By Gen. W. T. Sherman, at reunion of the Army of the Tennessee.

Fellow-Soldiers: I am glad to meet those here present on this day, and in this place. It is said that we could not meet on any day which is not the anniversary of some battle, but it was not accident that we hold this reunion of the Army of the Tennessee in St. Louis.

The day was chosen to do honor to those who took part in the capture of Camp Jackson in the suburbs of St. Louis. We have malice toward none, and charity to all. Forgiving the past, but not forgetting it, we will cherish the memories of the war forever. Each year diminishes the members of our society, but not the glorious memories of the civil war of 1861-65; beneath this we have the kindliest feelings toward all. I am glad to see this hall filled with faces that come back to me as plainly as when we parted at Raleigh.

Mayor's Address of Welcome to Secretary of War.

Sir: In extending to you the hospitalities of this city, its municipal authorities and citizens unite in offering you a hearty welcome, worthy not only of the high position which you hold in the government of this nation, but of the respect and admiration that we cherish for your private character.

We welcome you as the chief of one of the most important depart ments at the National Capital - a department upon which the integrity and defense of our country greatly depend.

We welcome you as one who in other distinguished political offices has left a proud and unsullied record of duties performed in the spirit of patriotism and fidelity to our institutions.

We claim for our city a population of 500,000 people, with a large mercantile and manufacturing business, which it will be our pleasure to exhibit to you as fully as your inclination and opportunity may demand.

We have those among us who are deeply interested in the higher branches of literature, art and science, whom we would like to present to you as worthy representatives of the culture of our city.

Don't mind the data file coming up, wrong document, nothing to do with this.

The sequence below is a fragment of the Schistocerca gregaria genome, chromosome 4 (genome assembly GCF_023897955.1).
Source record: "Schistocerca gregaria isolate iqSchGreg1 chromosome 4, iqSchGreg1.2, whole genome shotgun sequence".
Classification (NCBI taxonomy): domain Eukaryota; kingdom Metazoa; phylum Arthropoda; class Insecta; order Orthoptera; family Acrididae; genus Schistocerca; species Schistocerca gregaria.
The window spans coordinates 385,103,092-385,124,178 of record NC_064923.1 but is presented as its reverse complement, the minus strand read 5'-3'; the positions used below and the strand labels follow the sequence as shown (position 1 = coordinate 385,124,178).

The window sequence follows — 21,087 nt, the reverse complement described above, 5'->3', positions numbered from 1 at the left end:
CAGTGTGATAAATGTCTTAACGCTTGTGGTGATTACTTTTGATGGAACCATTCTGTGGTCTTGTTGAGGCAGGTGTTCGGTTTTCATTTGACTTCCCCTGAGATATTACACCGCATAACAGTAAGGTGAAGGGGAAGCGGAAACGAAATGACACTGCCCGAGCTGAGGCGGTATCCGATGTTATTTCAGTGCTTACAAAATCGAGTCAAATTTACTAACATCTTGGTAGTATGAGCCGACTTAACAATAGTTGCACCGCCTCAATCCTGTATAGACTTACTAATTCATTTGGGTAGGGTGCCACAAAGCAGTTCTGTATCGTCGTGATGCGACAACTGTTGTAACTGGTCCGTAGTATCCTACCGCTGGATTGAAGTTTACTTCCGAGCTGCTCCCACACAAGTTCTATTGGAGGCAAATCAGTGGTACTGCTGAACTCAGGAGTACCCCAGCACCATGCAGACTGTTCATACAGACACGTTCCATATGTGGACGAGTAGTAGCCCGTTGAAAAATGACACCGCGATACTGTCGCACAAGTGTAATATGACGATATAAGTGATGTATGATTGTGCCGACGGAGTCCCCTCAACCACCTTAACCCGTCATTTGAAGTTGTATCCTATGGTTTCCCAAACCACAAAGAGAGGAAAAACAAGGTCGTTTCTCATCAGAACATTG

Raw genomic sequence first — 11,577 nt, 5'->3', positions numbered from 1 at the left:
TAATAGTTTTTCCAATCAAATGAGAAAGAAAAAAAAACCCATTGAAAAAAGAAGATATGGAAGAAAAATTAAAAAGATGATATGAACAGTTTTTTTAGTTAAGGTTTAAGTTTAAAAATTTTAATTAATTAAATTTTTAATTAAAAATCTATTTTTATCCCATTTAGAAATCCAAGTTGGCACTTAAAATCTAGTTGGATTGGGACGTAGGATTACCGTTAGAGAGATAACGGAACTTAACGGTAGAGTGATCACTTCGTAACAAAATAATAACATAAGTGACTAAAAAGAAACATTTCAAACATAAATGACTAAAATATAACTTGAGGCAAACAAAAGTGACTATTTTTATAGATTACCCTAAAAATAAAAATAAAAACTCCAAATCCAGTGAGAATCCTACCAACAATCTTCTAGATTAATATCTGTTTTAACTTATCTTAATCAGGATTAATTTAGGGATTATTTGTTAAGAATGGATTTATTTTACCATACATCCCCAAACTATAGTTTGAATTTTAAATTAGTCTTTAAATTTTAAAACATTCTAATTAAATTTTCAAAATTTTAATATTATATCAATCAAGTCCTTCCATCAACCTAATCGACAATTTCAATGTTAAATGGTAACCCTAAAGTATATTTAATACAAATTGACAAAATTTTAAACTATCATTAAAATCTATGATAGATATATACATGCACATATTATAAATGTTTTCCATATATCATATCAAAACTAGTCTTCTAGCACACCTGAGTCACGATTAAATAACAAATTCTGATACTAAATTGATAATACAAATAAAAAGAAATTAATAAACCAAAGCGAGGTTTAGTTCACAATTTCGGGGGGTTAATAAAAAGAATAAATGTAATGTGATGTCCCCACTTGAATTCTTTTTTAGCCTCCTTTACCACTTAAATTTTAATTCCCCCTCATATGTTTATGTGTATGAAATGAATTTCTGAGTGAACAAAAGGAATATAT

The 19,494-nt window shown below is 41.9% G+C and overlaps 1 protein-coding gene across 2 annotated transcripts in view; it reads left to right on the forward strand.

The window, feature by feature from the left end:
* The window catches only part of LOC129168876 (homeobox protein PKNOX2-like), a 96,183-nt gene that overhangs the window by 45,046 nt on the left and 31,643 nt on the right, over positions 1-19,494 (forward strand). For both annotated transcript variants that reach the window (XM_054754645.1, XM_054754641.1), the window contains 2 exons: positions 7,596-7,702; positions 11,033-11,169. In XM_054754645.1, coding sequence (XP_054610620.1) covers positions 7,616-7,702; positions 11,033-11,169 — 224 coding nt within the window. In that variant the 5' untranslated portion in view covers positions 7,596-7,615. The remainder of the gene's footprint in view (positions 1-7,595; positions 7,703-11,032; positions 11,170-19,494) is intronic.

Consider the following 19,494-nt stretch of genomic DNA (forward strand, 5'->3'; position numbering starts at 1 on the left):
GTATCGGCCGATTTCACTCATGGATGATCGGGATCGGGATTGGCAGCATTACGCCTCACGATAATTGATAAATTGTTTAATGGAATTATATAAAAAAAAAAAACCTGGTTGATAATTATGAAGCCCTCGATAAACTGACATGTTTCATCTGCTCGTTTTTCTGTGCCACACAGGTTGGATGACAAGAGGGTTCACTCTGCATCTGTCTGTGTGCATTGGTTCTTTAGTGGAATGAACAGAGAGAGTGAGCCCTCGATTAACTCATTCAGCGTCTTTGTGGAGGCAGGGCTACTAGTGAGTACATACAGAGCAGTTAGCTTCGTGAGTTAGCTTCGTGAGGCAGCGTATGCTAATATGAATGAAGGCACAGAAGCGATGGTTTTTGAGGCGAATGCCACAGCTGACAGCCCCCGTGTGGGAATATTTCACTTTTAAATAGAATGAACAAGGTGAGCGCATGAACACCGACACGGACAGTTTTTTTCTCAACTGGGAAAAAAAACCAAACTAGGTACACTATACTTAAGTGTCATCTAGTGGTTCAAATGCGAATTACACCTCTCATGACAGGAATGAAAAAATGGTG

In brief, Sir, whatever our city affords in all its social and industrial departments that may attract your special attention, we shall be pleased to submit it to your inspection and enjoyment. Our desire is to make your visit here so agreeable that you will take away with you none but the most gratifying assurances of our prosperity and hospitality, and that you may be induced to revisit us with delight.

The Reply

Mr. Mayor and Gentlemen of---------------The warmth of your reception merits a grateful response in my bosom; for in becoming your guest, even for a day or two, I feel that while I minister to your pleasure, I reap the purest gratification on my part.

The past of your city is replete with historical, commercial, political and social associations, which possess great interest for me; and I see in her near future a wealth of augmented prosperity no less certain than deserved.

Since you accord to me the privilege of seeing for myself the works which make your city great, and of meeting those ladies and gentlemen who have wrought these triumphs of art, science and literature, I most confidently place myself in your hospitable hands.

I thank you, gentlemen, for your cordial greeting, and none the less heartily because I have reason to believe that your esteem attaches to my person no less than to the position which I hold as a public servant.

Defeated Candidate's Reply to a Serenade,

By Daniel Webster at the time of defeat for the candidacy of the presidency, at the Baltimore convention, 1852.